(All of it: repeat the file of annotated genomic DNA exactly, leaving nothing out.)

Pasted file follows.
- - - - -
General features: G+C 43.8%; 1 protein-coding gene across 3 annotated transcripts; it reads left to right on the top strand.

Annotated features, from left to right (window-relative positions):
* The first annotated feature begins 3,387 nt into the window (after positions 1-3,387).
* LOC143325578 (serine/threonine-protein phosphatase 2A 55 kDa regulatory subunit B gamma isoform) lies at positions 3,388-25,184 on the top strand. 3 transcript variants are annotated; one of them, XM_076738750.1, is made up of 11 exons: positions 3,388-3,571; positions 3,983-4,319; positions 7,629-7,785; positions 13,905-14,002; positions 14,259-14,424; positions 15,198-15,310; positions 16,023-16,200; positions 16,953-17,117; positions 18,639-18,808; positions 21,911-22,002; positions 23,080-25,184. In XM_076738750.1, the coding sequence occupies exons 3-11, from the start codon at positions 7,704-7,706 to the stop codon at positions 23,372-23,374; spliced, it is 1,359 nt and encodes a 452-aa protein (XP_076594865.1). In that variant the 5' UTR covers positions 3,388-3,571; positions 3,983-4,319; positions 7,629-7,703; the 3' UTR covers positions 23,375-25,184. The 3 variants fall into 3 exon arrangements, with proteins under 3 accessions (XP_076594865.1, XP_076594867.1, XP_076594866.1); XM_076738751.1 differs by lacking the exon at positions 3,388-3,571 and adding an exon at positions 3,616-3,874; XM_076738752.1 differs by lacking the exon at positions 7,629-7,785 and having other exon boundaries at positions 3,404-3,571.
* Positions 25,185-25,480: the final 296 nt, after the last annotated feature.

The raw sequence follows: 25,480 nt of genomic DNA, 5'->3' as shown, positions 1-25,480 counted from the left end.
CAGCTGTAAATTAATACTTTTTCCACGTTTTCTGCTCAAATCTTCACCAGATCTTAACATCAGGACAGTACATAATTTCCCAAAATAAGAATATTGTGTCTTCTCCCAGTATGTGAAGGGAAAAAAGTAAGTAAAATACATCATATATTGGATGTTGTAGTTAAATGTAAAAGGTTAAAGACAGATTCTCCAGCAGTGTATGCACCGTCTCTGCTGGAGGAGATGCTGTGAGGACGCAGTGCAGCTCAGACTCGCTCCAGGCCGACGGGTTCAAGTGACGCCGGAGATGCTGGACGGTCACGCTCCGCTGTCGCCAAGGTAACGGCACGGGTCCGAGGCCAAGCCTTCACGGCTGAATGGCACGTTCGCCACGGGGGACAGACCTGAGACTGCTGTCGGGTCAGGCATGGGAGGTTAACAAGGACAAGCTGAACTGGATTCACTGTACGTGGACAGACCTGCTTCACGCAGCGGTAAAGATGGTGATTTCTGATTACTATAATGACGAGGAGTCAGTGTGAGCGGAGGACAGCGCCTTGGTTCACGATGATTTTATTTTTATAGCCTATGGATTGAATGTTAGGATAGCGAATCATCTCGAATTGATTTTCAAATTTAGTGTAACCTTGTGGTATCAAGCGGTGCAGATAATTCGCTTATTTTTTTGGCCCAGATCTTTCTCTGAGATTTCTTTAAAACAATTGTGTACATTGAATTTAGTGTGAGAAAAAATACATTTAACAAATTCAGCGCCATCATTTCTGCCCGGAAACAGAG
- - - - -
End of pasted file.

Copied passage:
General features: G+C 43.8%; 1 protein-coding gene across 3 annotated transcripts; it reads left to right on the top strand.

Annotated features, from left to right (window-relative positions):
* The first annotated feature begins 3,387 nt into the window (after positions 1-3,387).
* LOC143325578 (serine/threonine-protein phosphatase 2A 55 kDa regulatory subunit B gamma isoform) lies at positions 3,388-25,184 on the top strand. 3 transcript variants are annotated; one of them, XM_076738750.1, is made up of 11 exons: positions 3,388-3,571; positions 3,983-4,319; positions 7,629-7,785; positions 13,905-14,002; positions 14,259-14,424; positions 15,198-15,310; positions 16,023-16,200; positions 16,953-17,117; positions 18,639-18,808; positions 21,911-22,002; positions 23,080-25,184. In XM_076738750.1, the coding sequence occupies exons 3-11, from the start codon at positions 7,704-7,706 to the stop codon at positions 23,372-23,374; spliced, it is 1,359 nt and encodes a 452-aa protein (XP_076594865.1). In that variant the 5' UTR covers positions 3,388-3,571; positions 3,983-4,319; positions 7,629-7,703; the 3' UTR covers positions 23,375-25,184. The 3 variants fall into 3 exon arrangements, with proteins under 3 accessions (XP_076594865.1, XP_076594867.1, XP_076594866.1); XM_076738751.1 differs by lacking the exon at positions 3,388-3,571 and adding an exon at positions 3,616-3,874; XM_076738752.1 differs by lacking the exon at positions 7,629-7,785 and having other exon boundaries at positions 3,404-3,571.
* Positions 25,185-25,480: the final 296 nt, after the last annotated feature.

The raw sequence follows: 25,480 nt of genomic DNA, 5'->3' as shown, positions 1-25,480 counted from the left end.
CAGCTGTAAATTAATACTTTTTCCACGTTTTCTGCTCAAATCTTCACCAGATCTTAACATCAGGACAGTACATAATTTCCCAAAATAAGAATATTGTGTCTTCTCCCAGTATGTGAAGGGAAAAAAGTAAGTAAAATACATCATATATTGGATGTTGTAGTTAAATGTAAAAGGTTAAAGACAGATTCTCCAGCAGTGTATGCACCGTCTCTGCTGGAGGAGATGCTGTGAGGACGCAGTGCAGCTCAGACTCGCTCCAGGCCGACGGGTTCAAGTGACGCCGGAGATGCTGGACGGTCACGCTCCGCTGTCGCCAAGGTAACGGCACGGGTCCGAGGCCAAGCCTTCACGGCTGAATGGCACGTTCGCCACGGGGGACAGACCTGAGACTGCTGTCGGGTCAGGCATGGGAGGTTAACAAGGACAAGCTGAACTGGATTCACTGTACGTGGACAGACCTGCTTCACGCAGCGGTAAAGATGGTGATTTCTGATTACTATAATGACGAGGAGTCAGTGTGAGCGGAGGACAGCGCCTTGGTTCACGATGATTTTATTTTTATAGCCTATGGATTGAATGTTAGGATAGCGAATCATCTCGAATTGATTTTCAAATTTAGTGTAACCTTGTGGTATCAAGCGGTGCAGATAATTCGCTTATTTTTTTGGCCCAGATCTTTCTCTGAGATTTCTTTAAAACAATTGTGTACATTGAATTTAGTGTGAGAAAAAATACATTTAACAAATTCAGCGCCATCATTTCTGCCCGGAAACAGAG